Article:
Transporting precious cargo

Cargo bikes are growing in popularity in the UK, but they’re not just for carrying goods. Increasingly, parents are transporting kids by cargo bike, saving money and time getting around.

Although there are pockets of growth – with Cambridge and parts of London experiencing booms – other parts of the UK are yet to catch on. However, with the right support, and safe enough routes, even parents who haven’t cycled for years can be tempted to transport their kids by bike.

In 1999, the School Run Centre in Cambridge became one of the first shops in the UK to sell child-carrying cargo bikes. Founder Hugh Salt says the main draw for parents is practicality. “The logistics are amazing,” he says. “I have one parent with a tricycle cargo bike, who saved £3,000 to £4,000 over four years [versus a car]. Saving £1,000 a year when you aren’t on a big income, with children, makes a huge difference. As a parent, you never have a minute in your day, and being able to cut those travel times down is great. “Cambridge is so small, but it suffers from gridlock. With a car, you have got no idea how long it will take to get to school, because of the traffic. With a cargo bike, you know. It ticks so many boxes for parents here.

"I have one parent whose kids were at three different schools, which made it impossible to use any other transport than an electric cargo bike. Electric assist has opened up a whole new world for people who wouldn’t have used them, because of hills.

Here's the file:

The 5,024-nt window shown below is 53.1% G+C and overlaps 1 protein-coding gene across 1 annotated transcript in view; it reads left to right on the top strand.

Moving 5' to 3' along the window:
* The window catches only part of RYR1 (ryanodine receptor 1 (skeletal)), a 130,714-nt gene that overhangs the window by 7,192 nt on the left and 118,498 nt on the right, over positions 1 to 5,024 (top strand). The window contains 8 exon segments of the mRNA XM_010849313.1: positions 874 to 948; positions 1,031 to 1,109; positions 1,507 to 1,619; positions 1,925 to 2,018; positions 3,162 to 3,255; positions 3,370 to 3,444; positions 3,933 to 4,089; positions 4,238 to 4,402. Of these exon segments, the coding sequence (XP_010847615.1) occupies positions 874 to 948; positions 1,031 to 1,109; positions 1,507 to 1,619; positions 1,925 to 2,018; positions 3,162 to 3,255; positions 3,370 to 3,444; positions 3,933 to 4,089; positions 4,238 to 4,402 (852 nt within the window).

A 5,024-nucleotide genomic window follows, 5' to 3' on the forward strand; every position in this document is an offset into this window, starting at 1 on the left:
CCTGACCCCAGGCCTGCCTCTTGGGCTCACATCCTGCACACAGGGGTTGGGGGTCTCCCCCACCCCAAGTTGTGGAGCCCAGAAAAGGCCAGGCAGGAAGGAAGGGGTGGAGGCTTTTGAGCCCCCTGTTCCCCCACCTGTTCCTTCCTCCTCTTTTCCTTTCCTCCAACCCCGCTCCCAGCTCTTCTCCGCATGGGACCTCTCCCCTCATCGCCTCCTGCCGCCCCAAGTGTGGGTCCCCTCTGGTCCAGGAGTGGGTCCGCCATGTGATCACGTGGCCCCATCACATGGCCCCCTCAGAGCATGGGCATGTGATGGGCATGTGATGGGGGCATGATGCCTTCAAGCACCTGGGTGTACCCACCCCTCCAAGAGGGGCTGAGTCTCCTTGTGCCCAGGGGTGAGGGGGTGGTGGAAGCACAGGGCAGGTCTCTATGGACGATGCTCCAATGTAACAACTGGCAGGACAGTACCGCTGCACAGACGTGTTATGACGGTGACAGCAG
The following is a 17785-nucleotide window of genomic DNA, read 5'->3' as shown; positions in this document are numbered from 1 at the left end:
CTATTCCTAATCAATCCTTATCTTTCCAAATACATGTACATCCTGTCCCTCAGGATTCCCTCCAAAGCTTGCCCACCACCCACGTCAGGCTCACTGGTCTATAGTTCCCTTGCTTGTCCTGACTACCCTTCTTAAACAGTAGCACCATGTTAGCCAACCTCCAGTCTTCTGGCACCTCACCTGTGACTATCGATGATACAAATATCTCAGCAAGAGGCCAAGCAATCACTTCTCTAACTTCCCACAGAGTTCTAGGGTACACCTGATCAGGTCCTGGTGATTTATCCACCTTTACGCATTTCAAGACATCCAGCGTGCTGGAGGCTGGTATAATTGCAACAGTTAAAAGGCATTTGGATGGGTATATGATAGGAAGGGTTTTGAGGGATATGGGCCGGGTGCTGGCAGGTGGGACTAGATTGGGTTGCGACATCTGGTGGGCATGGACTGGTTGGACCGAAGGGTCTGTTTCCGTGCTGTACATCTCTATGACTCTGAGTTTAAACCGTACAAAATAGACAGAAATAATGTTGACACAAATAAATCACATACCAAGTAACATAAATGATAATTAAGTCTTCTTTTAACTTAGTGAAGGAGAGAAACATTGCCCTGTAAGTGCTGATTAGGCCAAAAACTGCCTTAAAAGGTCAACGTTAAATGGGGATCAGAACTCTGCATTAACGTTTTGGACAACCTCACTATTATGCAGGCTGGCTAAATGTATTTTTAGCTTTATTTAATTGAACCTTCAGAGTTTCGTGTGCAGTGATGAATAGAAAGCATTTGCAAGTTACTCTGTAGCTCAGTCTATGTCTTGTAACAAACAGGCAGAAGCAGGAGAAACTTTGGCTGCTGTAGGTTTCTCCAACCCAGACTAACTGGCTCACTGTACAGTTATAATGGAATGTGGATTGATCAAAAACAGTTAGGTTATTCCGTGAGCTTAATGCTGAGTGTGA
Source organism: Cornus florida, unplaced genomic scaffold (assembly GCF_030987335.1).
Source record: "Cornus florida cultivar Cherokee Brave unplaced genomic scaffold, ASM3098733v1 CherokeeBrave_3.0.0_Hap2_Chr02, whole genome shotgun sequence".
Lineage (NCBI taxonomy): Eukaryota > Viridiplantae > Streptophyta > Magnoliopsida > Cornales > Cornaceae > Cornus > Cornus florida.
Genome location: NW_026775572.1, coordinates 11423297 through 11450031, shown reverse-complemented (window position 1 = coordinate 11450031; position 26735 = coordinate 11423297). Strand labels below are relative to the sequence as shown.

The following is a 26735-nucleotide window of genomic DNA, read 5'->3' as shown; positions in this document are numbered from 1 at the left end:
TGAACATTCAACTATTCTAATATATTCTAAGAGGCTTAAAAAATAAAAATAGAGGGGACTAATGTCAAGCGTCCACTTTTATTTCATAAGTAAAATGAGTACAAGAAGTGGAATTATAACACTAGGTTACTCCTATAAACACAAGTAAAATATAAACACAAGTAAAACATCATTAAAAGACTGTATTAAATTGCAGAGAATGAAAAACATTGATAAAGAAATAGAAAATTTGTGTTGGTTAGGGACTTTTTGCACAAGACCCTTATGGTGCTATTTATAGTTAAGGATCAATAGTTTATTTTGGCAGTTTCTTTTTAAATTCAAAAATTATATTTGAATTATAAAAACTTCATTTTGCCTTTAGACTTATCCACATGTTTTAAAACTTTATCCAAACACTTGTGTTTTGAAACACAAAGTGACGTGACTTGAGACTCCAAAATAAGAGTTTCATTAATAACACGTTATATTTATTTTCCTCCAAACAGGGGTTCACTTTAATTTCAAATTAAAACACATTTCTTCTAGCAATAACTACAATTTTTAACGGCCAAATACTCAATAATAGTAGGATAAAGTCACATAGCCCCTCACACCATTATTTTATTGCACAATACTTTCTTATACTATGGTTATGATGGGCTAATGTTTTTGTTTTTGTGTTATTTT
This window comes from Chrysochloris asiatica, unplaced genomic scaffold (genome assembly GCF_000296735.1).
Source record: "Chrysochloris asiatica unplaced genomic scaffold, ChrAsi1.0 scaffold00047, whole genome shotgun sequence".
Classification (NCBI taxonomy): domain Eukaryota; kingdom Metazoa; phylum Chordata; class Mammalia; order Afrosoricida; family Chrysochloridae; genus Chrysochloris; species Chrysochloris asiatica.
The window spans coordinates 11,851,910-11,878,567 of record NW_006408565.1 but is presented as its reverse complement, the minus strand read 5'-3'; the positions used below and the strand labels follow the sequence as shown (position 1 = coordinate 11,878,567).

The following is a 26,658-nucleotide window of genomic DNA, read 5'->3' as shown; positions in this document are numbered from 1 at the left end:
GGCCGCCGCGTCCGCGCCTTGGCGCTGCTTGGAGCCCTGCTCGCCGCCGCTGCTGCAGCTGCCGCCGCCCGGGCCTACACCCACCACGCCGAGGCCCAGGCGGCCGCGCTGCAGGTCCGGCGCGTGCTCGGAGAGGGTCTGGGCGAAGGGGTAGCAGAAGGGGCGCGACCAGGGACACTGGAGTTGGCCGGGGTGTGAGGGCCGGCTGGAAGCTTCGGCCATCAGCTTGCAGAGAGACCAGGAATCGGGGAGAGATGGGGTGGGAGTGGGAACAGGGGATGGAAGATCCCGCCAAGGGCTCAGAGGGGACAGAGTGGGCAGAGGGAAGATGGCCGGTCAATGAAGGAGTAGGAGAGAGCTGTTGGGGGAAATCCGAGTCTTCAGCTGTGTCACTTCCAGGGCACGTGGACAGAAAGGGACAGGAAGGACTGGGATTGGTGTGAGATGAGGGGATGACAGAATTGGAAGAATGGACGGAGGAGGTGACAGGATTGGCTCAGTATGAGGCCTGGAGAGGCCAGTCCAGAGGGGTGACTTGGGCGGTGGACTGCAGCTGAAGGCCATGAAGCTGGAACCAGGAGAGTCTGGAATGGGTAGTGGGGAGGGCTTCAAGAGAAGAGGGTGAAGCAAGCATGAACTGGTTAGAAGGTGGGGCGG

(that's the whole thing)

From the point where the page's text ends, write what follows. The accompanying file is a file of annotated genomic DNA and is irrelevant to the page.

“Parents come in and say ‘it’s life-changing, you have made my life easier’. Even down to the special needs customers, they send me emails and say ‘we didn’t believe this was possible, it’s liberating’.” Salt says many Cambridge parents are from cycle-friendly countries, where cycling kids to school is normal. Once parents see other parents using them, however, they become interested too. “Now, when you go out in the streets of Cambridge, you see three or four cargo bikes in ten minutes. There’s usually a line of ten or 20 outside schools and nurseries,” he says.

London-based CarryMe Bikes CIC helps parents find the right cargo bike, offering support, bike loans, test rides and sales. Alix Stredwick, who runs Carry Me, says the purpose is “getting people through the stages of cycling with kids, trying out lots of equipment and giving them the confidence to ride on the streets”.